After 6 days of quiet solitude, I packed up my things and left Italy’s beautiful Amalfi Coast. The nearby gods would send me out in style as I was treated to thunder and lightening of operatic proportions as the waves crashed all night just 50 feet below the open doors to my terrace. The next morning I turned my attention northward.
Before leaving Postiano I determined that I could take a boat trip to Naples for far cheaper than by car. As a frugal traveler and boat person, I rolled my suitcases aboard the Metreo Del Mare and settled in for the 90-minute boat ride. I thought I had seen some of the best views of the ancient rocky coast but I was wrong. We passed within a few miles of the Island of Capri and then turned the corner into the Bay of Napoli where the towering Mt. Vesuvius dominates the skyline. Each view fought to upstage the next.
I would spend all of about 45 minutes in Naples. Between my friends who had vacationed there in the past and my scary guidebook’s stories about the Cosa Nostra, I felt sure that within minutes of my arrival I would become involved in some sort of Godfather-esque gangland activity. I imagined dark-suited men with hip-holstered revolvers and clusters of black-scarved, weeping women. Mind you, I wasn’t against becoming involved in an incident, it probably would have been exciting. I simply didn’t have the time to spend. I was hoping to catch the mid-morning, express train to Florence and I was already cutting the departure time too close. On exiting the ferry at the Beverello Marina, I flagged down a cab to take me to the central train station. When I was within earshot of the prospective cab I let out “La statzione il treni!” I had been practicing on the boat and I wanted to get it out before I’d forgotten it.
The driver smiled at me nervously, the way one would smile at someone who owes them money but doesn’t plan to pay it back. I asked him how much, “Quanto costa?” He replied with an inappropriately long sentence, which I didn’t understand. It sounded to me like 25 Euro. I did some Euro calculation in my head and came up with something close to $30 US. I figured I was about to be taken advantage of. So, I cocked my head and squinted at the cabbie incredulously. With my prejudices of Naples firmly entrenched, I began to ask again. Too late, we were already driving. I didn’t know what to do. I couldn’t really get out of paying him since we were on our way and I had no idea where I was. I wrote it off to experience. I figured $30 U.S. was not enough to get too upset until we arrived at the station – 3 minutes later. I just got screwed out of 25 Euros. The Damn Mobsters! Reluctantly, I handed my driver Venti Euro and while I searched for a fiver, then he handed me my change. My face brightened immediately. The ride had only cost me 15 Euros. I love Napoli! I smiled, took the change, and made a mental note to work on my Italian numbers.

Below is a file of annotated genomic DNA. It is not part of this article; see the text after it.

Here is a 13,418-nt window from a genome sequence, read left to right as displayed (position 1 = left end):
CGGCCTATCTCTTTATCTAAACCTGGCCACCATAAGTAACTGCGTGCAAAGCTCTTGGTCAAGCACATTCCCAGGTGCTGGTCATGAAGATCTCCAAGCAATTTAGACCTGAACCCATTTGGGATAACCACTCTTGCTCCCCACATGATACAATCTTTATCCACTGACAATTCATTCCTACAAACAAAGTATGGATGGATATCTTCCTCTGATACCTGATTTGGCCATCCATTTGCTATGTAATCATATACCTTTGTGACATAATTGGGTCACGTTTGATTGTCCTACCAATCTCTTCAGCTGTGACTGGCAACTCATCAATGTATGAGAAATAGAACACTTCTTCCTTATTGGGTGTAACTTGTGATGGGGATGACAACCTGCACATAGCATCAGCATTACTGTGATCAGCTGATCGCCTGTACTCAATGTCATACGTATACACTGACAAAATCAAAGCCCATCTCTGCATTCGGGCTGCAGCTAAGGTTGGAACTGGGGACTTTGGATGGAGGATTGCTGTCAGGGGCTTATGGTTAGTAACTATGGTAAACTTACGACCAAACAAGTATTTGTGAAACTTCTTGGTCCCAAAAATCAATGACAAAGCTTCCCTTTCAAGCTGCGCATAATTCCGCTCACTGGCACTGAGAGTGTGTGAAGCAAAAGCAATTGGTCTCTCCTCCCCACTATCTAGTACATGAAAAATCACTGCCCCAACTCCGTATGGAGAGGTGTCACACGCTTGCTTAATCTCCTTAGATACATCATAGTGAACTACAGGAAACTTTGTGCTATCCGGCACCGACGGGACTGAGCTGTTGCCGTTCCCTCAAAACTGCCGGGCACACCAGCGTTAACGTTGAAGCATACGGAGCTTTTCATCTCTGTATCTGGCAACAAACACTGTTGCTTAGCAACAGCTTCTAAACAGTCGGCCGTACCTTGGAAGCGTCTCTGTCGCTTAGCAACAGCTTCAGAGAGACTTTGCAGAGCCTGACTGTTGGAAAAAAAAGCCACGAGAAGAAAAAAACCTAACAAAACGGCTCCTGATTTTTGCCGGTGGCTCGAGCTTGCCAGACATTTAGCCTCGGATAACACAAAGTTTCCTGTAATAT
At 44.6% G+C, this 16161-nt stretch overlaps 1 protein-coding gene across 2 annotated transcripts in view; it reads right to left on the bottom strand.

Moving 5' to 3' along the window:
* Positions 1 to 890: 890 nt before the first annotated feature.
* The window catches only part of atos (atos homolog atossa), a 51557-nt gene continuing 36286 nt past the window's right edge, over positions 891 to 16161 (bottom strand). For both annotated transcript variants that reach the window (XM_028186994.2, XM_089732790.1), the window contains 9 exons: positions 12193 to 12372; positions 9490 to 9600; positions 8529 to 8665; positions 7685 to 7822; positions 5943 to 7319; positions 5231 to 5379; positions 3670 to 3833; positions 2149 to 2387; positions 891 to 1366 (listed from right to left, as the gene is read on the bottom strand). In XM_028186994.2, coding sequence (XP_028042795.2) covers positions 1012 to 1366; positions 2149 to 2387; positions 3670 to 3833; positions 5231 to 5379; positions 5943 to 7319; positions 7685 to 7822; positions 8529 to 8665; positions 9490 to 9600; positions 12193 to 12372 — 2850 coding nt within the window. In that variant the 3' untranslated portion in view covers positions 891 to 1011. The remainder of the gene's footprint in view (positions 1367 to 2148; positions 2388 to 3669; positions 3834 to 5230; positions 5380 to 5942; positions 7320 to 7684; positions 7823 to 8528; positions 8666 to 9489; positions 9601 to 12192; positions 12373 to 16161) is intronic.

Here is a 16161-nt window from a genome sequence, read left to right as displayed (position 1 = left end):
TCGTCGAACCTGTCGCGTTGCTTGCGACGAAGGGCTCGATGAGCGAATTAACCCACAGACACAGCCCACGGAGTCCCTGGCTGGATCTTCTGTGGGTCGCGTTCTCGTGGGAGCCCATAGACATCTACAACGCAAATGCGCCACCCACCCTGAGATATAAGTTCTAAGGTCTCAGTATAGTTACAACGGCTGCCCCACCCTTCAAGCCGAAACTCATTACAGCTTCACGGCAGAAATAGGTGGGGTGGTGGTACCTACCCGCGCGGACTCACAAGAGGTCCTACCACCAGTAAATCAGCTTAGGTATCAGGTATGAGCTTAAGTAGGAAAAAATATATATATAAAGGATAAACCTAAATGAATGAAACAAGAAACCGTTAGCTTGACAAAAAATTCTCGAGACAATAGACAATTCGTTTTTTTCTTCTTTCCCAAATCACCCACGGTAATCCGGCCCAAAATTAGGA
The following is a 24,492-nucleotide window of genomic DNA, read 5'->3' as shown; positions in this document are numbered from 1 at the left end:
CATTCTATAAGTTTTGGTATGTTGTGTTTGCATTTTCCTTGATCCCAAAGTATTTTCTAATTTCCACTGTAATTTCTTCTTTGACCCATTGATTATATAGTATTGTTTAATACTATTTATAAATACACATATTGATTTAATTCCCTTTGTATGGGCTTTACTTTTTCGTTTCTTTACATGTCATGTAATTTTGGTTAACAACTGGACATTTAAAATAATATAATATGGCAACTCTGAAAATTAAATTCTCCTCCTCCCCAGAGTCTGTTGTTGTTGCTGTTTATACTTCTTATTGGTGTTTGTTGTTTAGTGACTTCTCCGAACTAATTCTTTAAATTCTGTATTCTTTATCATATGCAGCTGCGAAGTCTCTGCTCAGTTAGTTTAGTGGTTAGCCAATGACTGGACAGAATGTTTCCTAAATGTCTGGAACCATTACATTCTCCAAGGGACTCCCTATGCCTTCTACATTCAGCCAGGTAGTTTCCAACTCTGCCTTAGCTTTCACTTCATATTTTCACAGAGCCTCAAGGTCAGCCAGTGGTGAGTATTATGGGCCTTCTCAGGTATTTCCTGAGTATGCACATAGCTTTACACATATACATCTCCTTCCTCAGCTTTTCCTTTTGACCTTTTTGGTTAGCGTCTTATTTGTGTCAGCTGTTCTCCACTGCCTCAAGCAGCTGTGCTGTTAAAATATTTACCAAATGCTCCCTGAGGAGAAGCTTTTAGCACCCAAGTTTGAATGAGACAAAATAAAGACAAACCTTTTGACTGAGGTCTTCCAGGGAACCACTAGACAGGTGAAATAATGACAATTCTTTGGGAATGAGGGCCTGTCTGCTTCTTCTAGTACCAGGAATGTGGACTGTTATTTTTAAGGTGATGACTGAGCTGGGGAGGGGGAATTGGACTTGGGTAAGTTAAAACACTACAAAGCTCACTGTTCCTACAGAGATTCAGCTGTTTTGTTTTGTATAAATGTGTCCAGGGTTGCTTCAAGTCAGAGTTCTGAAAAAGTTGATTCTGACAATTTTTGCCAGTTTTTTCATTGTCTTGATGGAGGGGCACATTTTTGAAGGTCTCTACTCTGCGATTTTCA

With my Neapolitan prejudices melting faster than a gallon of gelato in the Tuscan sun, I entered the central train station not knowing what to expect. The interior of the terminal was vast and opened to the outside sky where the trains actually met the station. I took a few minutes to soak it all in before I went off in the direction, I imagined, a ticket could be purchased. I knew when I saw a sign with a form of the word “biglietto” that I was on the right track (pun intended).
I rolled across the glossy, yellow marble floor to the ticketing area. There I found scores of people in a half a dozen lines of varying lengths with varying signs above each line. I thought the lines delimited travelers for immediate travel or future departures, and local versus inter-country travel. However, the quality and quantity of my Italian kept me from knowing for sure. I started to panic until I turned and saw a very friendly looking electronic kiosk with a large Union Jack icon next to an Italian flag. I walked up to the kiosk and touched the oversized, English-flag with my right index finger. “Hello, where would you like to travel today?” I was in love with the Italian train system already.
Italian Train System
Trenitalia Call Center 89 20 21
Written and photographed by Chris Martin
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